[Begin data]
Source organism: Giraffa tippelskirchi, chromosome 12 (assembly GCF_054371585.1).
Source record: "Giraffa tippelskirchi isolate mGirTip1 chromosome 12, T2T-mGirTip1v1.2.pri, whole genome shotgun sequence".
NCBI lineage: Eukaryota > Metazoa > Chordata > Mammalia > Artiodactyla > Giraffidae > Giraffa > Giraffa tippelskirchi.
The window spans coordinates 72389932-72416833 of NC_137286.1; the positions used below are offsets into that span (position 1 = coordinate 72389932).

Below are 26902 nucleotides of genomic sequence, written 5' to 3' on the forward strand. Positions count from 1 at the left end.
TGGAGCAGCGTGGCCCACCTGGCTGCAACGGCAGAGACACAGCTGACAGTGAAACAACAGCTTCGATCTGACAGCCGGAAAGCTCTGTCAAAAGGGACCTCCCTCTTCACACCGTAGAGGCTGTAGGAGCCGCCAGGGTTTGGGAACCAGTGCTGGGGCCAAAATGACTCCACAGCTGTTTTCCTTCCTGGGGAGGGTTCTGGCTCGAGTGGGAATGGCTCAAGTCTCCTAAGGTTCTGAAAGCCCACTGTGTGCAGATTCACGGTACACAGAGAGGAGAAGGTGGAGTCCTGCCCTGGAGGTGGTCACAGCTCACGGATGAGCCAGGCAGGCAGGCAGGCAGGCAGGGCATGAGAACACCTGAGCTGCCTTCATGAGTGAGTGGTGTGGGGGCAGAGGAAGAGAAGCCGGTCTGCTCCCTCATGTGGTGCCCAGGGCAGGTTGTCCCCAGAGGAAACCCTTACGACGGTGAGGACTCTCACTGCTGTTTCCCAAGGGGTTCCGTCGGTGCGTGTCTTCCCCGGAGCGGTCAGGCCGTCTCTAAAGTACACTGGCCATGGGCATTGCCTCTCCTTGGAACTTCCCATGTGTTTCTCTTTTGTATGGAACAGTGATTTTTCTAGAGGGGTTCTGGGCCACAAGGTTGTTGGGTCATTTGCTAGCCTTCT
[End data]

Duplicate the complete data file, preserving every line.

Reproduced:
Source organism: Giraffa tippelskirchi, chromosome 12 (assembly GCF_054371585.1).
Source record: "Giraffa tippelskirchi isolate mGirTip1 chromosome 12, T2T-mGirTip1v1.2.pri, whole genome shotgun sequence".
NCBI lineage: Eukaryota > Metazoa > Chordata > Mammalia > Artiodactyla > Giraffidae > Giraffa > Giraffa tippelskirchi.
The window spans coordinates 72389932-72416833 of NC_137286.1; the positions used below are offsets into that span (position 1 = coordinate 72389932).

Below are 26902 nucleotides of genomic sequence, written 5' to 3' on the forward strand. Positions count from 1 at the left end.
TGGAGCAGCGTGGCCCACCTGGCTGCAACGGCAGAGACACAGCTGACAGTGAAACAACAGCTTCGATCTGACAGCCGGAAAGCTCTGTCAAAAGGGACCTCCCTCTTCACACCGTAGAGGCTGTAGGAGCCGCCAGGGTTTGGGAACCAGTGCTGGGGCCAAAATGACTCCACAGCTGTTTTCCTTCCTGGGGAGGGTTCTGGCTCGAGTGGGAATGGCTCAAGTCTCCTAAGGTTCTGAAAGCCCACTGTGTGCAGATTCACGGTACACAGAGAGGAGAAGGTGGAGTCCTGCCCTGGAGGTGGTCACAGCTCACGGATGAGCCAGGCAGGCAGGCAGGCAGGCAGGGCATGAGAACACCTGAGCTGCCTTCATGAGTGAGTGGTGTGGGGGCAGAGGAAGAGAAGCCGGTCTGCTCCCTCATGTGGTGCCCAGGGCAGGTTGTCCCCAGAGGAAACCCTTACGACGGTGAGGACTCTCACTGCTGTTTCCCAAGGGGTTCCGTCGGTGCGTGTCTTCCCCGGAGCGGTCAGGCCGTCTCTAAAGTACACTGGCCATGGGCATTGCCTCTCCTTGGAACTTCCCATGTGTTTCTCTTTTGTATGGAACAGTGATTTTTCTAGAGGGGTTCTGGGCCACAAGGTTGTTGGGTCATTTGCTAGCCTTCT